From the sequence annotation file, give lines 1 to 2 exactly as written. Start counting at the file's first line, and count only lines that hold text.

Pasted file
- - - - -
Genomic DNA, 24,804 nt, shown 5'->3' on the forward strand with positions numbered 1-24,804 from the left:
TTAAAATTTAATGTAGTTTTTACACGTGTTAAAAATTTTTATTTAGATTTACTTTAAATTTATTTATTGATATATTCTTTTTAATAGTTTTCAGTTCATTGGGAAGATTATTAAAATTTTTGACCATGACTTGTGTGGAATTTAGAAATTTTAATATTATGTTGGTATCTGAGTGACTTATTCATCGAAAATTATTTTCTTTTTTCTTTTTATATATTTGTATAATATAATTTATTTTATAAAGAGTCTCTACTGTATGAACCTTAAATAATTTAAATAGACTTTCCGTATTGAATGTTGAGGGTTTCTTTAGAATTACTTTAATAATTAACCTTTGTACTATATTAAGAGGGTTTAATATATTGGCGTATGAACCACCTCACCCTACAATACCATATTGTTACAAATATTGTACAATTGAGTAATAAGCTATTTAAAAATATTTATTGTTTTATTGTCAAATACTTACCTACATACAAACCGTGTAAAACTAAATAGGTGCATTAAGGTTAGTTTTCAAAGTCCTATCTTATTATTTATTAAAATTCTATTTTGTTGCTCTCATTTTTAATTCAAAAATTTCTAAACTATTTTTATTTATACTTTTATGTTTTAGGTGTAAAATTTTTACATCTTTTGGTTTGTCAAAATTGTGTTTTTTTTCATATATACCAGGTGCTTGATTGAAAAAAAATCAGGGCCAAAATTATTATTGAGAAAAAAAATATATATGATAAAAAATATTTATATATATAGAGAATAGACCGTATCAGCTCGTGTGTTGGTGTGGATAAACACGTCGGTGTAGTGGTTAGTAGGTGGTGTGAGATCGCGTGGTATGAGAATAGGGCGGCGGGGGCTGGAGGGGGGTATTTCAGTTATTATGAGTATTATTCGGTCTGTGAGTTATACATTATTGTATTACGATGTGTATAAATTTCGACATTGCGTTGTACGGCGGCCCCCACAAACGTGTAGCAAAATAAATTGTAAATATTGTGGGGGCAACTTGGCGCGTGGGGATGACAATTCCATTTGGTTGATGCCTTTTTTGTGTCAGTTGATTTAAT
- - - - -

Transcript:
Genomic DNA, 24,804 nt, shown 5'->3' on the forward strand with positions numbered 1-24,804 from the left:
TTAAAATTTAATGTAGTTTTTACACGTGTTAAAAATTTTTATTTAGATTTACTTTAAATTTATTTATTGATATATTCTTTTTAATAGTTTTCAGTTCATTGGGAAGATTATTAAAATTTTTGACCATGACTTGTGTGGAATTTAGAAATTTTAATATTATGTTGGTATCTGAGTGACTTATTCATCGAAAATTATTTTCTTTTTTCTTTTTATATATTTGTATAATATAATTTATTTTATAAAGAGTCTCTACTGTATGAACCTTAAATAATTTAAATAGACTTTCCGTATTGAATGTTGAGGGTTTCTTTAGAATTACTTTAATAATTAACCTTTGTACTATATTAAGAGGGTTTAATATATTGGCGTATGAACCACCTCACCCTACAATACCATATTGTTACAAATATTGTACAATTGAGTAATAAGCTATTTAAAAATATTTATTGTTTTATTGTCAAATACTTACCTACATACAAACCGTGTAAAACTAAATAGGTGCATTAAGGTTAGTTTTCAAAGTCCTATCTTATTATTTATTAAAATTCTATTTTGTTGCTCTCATTTTTAATTCAAAAATTTCTAAACTATTTTTATTTATACTTTTATGTTTTAGGTGTAAAATTTTTACATCTTTTGGTTTGTCAAAATTGTGTTTTTTTTCATATATACCAGGTGCTTGATTGAAAAAAAATCAGGGCCAAAATTATTATTGAGAAAAAAAATATATATGATAAAAAATATTTATATATATAGAGAATAGACCGTATCAGCTCGTGTGTTGGTGTGGATAAACACGTCGGTGTAGTGGTTAGTAGGTGGTGTGAGATCGCGTGGTATGAGAATAGGGCGGCGGGGGCTGGAGGGGGGTATTTCAGTTATTATGAGTATTATTCGGTCTGTGAGTTATACATTATTGTATTACGATGTGTATAAATTTCGACATTGCGTTGTACGGCGGCCCCCACAAACGTGTAGCAAAATAAATTGTAAATATTGTGGGGGCAACTTGGCGCGTGGGGATGACAATTCCATTTGGTTGATGCCTTTTTTGTGTCAGTTGATTTAAT